A man convicted of stealing money raised by the Manoa Pop Warner and spending it on a trip to Las Vegas with his family was sentenced today by Circuit Judge Wilfred Watanabe to five years of probation and 500 hours of community service.
Pop Warner defendant
Shane Santos pleadedBy Helen Altonn
no contest to charges
Watanabe gave Shane Santos, 30, credit for 145 days he has already spent in jail.
The state had asked that Santos, father of one of the Pop Warner football players, be sentenced to 10 years in prison as a multiple offender.
"The defendant shouldn't get away with a free trip to Las Vegas," said Deputy Prosecuting Attorney Alfred Brunn Jr.
Debra Loy, deputy public defender, said Santos has already been punished for his actions. He spent 145 days in jail, was embarassed and "villified by the community, involved parents, the media and everyone on the island," she said.
Santos pleaded no contest in April 2000 to four counts of second-degree theft, second-degree attempted theft and third degree theft for taking $8,000 in kalua pig sales. He was collecting the money to pay for kalua pigs and cook and package them to raise money to send the Paniolos to a bowl game in Las Vegas in December 1999.
He also pleaded no contest to a separate charge of second-degree theft for stealing another $2,250 intended for travel expenses.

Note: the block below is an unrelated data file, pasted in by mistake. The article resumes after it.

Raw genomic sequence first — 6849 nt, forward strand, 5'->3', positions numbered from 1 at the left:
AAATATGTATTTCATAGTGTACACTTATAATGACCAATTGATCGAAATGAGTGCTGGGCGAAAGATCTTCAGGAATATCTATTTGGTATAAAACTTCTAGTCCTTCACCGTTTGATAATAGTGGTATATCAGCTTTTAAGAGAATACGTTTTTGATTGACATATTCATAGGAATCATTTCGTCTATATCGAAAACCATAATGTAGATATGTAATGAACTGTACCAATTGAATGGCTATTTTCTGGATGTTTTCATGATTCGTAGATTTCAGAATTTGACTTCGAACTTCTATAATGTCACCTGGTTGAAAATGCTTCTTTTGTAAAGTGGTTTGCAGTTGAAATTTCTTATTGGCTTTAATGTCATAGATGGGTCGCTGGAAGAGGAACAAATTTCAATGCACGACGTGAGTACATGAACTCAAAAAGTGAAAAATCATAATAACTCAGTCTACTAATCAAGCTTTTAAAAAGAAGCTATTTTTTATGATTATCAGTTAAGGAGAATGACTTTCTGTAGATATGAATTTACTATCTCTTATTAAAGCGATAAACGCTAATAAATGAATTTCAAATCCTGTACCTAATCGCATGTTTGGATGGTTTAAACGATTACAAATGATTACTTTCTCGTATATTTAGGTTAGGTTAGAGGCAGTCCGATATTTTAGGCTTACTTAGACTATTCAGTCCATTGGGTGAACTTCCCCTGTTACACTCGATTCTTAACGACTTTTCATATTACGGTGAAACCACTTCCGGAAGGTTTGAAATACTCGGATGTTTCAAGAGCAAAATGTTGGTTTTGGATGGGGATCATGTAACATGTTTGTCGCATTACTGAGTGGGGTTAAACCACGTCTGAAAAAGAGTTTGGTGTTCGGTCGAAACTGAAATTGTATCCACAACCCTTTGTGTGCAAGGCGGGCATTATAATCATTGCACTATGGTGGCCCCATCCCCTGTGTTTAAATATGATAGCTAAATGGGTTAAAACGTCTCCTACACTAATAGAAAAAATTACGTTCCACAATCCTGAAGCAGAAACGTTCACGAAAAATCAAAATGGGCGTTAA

Santos today offered a "formal apology to the state of Hawaii and the community of Manoa. I am very sorry for what I've done and I promise never to do it for the rest of my life."
Brunn said Santos was placed in a position of trust in the community and broke that trust, taking about $5,000 of the Pop Warner funds to Las Vegas. Santos said he didn't gamble but Brunn said he didn't see how Santos could have spent so much money without gambling.
He at least should be sentenced to probation with one year in jail to take responsibility, as well as 500 hours of community service, Brunn said.
Loy said Santos' action wasn't premeditated but when he didn't get money from supporters to pay for the pigs, he couldn't face the failure. "The person hurt the most was his son," and he took his family to las Vegas "to make up for the guilt he felt," she said.
She said he was praised as an exceptional employee in jail, attended education classes and has the will to change and care for his family. He went to culinary school and wants to move forward, she said.
The state sought restitution to be paid to the Criminal Injuries Compensation Fund.
But Loy said Santos can't afford to pay restitution and there is no way of determining what it would be since public donations supported the team's trip to Las Vegas.
She said community service "is the only way to show the community he's sorry."
Star-Bulletin reporter Debra Barayuga
contributed to this story.